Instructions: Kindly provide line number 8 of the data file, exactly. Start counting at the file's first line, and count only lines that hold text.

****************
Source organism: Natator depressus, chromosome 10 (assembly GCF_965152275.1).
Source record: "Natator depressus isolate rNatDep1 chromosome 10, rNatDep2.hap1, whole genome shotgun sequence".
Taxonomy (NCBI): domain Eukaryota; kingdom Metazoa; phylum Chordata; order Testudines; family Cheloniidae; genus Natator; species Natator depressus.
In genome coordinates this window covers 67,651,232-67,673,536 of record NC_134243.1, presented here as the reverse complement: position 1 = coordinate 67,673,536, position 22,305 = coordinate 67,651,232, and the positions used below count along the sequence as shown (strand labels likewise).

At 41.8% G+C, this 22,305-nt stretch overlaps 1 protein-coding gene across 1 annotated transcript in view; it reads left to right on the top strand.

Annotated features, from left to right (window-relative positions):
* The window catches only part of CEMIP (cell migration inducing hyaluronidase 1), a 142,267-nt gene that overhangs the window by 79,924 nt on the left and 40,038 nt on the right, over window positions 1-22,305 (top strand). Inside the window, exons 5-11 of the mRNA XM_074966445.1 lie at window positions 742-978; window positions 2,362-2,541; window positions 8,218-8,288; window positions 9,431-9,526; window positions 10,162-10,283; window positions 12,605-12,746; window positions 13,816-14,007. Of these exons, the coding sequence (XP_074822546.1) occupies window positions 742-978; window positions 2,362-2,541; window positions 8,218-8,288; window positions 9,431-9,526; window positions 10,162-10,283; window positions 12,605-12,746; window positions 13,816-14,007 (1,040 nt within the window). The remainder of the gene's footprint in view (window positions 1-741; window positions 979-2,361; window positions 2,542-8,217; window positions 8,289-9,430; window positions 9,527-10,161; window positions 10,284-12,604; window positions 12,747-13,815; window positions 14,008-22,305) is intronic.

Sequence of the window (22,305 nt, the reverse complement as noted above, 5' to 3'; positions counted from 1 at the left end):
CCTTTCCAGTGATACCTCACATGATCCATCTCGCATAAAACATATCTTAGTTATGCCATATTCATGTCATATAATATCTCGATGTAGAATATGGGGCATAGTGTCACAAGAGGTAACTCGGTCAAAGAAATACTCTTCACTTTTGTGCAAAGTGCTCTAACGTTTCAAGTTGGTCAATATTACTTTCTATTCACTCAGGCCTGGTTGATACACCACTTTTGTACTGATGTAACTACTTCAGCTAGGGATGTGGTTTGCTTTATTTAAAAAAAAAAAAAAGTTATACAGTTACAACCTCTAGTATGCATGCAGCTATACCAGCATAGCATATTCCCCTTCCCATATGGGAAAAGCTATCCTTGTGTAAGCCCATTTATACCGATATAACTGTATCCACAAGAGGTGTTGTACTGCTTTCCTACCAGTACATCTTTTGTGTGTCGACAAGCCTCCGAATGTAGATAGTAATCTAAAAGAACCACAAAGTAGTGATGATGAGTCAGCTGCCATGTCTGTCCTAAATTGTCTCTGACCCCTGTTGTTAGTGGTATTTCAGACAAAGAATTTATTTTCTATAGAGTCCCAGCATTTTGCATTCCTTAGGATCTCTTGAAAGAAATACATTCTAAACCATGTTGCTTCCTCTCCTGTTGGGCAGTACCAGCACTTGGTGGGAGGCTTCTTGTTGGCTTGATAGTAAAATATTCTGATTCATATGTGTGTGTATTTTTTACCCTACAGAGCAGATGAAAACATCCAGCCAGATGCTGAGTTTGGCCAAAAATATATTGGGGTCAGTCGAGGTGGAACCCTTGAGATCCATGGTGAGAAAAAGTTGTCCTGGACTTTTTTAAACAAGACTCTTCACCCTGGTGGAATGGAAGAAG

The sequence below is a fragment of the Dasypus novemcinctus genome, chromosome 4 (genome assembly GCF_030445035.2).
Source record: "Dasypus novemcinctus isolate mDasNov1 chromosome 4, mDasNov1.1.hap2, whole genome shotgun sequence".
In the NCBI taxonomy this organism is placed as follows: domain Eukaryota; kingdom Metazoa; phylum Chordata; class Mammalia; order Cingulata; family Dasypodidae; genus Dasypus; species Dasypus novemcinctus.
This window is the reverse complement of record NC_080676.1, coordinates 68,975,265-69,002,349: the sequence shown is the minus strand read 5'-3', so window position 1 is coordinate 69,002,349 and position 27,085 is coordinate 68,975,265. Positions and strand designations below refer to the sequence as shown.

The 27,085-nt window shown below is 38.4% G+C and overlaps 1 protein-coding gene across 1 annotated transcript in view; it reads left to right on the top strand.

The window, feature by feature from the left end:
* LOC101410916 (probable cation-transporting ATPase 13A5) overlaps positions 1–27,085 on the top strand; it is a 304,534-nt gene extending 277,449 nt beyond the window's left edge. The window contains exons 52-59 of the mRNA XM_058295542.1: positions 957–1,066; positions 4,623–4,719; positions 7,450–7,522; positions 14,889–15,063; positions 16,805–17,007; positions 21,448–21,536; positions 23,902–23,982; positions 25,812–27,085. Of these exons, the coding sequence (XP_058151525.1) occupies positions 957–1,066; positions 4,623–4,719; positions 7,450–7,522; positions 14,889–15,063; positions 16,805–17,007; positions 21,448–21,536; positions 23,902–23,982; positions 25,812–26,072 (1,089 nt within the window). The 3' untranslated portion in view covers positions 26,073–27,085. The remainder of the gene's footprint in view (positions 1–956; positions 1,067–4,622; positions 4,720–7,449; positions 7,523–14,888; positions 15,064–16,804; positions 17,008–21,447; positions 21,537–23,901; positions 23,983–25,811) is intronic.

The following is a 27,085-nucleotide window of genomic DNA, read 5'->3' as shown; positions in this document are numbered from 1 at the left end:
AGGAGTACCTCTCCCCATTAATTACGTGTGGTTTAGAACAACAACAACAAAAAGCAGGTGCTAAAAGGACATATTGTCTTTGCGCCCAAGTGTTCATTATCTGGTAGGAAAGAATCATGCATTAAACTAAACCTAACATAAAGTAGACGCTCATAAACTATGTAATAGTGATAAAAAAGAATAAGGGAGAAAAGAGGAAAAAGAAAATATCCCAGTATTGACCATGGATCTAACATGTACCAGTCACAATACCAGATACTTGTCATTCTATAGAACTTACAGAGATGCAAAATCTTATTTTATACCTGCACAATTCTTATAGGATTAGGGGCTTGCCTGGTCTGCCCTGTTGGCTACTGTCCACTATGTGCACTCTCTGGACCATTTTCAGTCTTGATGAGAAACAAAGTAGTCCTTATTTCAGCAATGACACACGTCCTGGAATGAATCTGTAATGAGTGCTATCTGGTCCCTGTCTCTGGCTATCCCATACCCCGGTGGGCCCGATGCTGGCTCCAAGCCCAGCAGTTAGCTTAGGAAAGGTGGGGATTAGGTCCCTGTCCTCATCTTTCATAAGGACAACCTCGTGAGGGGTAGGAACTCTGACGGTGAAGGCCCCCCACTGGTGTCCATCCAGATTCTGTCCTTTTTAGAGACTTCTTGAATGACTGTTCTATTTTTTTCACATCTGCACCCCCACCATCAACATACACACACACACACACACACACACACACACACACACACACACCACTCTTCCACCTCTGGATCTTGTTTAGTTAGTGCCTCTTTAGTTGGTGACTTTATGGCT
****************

Sequence of the window (22,305 nt, the reverse complement as noted above, 5' to 3'; positions counted from 1 at the left end):